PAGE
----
Jerusalem has been a bustling, even joyous city for the better part of a century, the destination of choice for visitors to Israel, most certainly for American Jews and thousands of our students. The Kotel is never lonely, and the real estate is so in demand that it has attracted foreign speculators and local resentment, understandably, by the have-nots.
One thing Jerusalem is not is that city described on Tisha b’Av, the saddest day of the Jewish calendar year (and observed Saturday night and Sunday), as a city that sits desolate and solitary.
Since Israel’s independence, and all the more after the unification of the Jerusalem in 1967, Tisha b’Av, which marks the destruction of the ancient Temple, has, for some, seemed quaint or outdated. And yet, despite this city’s renaissance, even in the ecstasy after its unification, Tisha b’Av has retained its hold on our souls and imagination. The Shoah-like story of Lamentations and the commencement of the exile, with its unparalleled millennia of suffering, would be reason enough to fast and mourn. Even today, any reading of a Jewish newspaper would clearly show that we are still in exile, if not from our land than from our truest selves.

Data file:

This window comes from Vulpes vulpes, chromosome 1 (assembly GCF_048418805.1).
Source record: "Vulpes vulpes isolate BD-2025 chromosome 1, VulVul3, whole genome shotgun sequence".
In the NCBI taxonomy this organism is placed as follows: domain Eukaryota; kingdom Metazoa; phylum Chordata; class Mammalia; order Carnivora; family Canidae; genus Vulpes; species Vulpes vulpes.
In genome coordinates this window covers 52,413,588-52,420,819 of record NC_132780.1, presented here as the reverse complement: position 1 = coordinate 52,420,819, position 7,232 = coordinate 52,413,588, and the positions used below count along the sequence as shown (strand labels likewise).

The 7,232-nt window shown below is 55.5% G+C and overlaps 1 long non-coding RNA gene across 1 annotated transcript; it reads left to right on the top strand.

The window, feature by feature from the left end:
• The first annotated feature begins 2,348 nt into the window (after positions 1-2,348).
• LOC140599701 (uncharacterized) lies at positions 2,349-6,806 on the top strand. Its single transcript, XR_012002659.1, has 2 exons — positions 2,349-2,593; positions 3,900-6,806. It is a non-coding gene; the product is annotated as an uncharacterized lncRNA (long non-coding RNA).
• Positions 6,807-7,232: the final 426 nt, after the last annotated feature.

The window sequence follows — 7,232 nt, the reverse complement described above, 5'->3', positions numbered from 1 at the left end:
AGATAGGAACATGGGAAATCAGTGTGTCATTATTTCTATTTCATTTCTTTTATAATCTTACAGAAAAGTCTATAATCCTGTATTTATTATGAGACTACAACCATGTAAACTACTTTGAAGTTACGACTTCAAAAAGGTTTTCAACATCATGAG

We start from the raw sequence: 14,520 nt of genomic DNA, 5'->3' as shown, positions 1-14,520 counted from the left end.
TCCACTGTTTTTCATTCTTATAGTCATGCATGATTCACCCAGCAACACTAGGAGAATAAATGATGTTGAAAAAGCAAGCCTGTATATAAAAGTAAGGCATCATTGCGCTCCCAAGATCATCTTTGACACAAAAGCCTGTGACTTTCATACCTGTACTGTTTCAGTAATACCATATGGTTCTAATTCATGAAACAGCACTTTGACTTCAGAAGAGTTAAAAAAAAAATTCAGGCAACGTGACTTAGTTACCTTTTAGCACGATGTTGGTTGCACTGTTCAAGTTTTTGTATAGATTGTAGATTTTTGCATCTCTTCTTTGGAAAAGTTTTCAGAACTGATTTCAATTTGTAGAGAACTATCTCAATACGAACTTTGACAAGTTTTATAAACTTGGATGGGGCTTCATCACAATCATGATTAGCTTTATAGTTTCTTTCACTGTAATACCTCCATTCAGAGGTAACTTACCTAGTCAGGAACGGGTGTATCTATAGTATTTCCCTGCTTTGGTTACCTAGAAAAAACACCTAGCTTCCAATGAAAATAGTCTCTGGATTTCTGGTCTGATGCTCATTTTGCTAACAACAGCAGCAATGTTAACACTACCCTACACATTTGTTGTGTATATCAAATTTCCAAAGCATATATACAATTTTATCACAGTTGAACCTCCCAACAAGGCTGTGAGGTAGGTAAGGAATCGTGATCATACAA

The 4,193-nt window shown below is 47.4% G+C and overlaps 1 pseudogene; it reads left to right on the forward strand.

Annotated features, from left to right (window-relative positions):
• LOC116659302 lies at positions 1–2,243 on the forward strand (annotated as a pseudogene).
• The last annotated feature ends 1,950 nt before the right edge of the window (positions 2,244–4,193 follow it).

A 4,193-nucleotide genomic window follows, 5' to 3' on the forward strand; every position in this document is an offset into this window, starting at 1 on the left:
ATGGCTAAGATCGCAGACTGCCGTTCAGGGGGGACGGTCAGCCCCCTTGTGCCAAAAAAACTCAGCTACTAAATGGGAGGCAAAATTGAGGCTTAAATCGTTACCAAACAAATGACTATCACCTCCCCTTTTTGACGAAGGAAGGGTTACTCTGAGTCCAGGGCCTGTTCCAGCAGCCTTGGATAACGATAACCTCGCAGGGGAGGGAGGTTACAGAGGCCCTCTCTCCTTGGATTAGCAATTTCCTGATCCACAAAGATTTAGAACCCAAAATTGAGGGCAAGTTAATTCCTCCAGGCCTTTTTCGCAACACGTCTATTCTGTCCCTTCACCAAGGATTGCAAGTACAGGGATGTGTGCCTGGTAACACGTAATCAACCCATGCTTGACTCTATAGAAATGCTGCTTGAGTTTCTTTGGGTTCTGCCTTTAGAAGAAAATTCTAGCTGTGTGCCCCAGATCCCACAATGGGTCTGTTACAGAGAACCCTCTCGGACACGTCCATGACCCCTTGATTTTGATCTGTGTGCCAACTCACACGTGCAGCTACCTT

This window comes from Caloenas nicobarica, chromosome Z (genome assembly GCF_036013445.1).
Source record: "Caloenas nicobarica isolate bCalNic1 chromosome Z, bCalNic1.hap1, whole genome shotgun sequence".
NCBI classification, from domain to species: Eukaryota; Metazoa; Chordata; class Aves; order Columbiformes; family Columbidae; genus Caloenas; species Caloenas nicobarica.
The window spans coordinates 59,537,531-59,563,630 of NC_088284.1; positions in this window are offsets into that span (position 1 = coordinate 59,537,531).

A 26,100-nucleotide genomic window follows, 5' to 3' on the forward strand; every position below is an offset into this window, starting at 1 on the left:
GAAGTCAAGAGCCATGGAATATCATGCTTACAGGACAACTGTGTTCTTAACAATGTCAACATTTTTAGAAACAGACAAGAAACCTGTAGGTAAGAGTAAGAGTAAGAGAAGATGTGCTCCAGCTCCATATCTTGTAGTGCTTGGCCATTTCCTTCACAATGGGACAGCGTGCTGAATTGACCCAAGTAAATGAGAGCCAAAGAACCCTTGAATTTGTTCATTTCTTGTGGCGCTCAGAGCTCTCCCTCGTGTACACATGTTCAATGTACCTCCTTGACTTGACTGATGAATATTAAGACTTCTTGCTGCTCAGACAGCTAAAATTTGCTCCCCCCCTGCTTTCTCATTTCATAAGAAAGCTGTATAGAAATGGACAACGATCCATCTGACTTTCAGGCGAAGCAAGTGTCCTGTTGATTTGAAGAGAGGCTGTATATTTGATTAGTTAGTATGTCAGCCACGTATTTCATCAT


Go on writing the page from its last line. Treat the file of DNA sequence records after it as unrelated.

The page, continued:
How can we say that we’re not in some sort of exile when Israel’s enemies proclaim their commitment to her destruction, with thousands of rockets from Gaza and Lebanon pointed toward her every city and Iran continuing apace its nuclear program? With it all, our allies are few and hesitant. Too often in modern Israel’s history that verse from Lamentations seems lifted from the news, “she hath none to comfort her.”
Once a year on Tisha b’Av it is worth our while to sit on the ground and mourn, if only for ourselves, what we’ve been through as a people, what exile has wrought, what was lost even for all we’ve found.
Our Lamentations conclude with the prayer that our days be restored, as of old, and in many ways they have, but no one really thinks the restoration is complete. That is our job, beginning the morning after.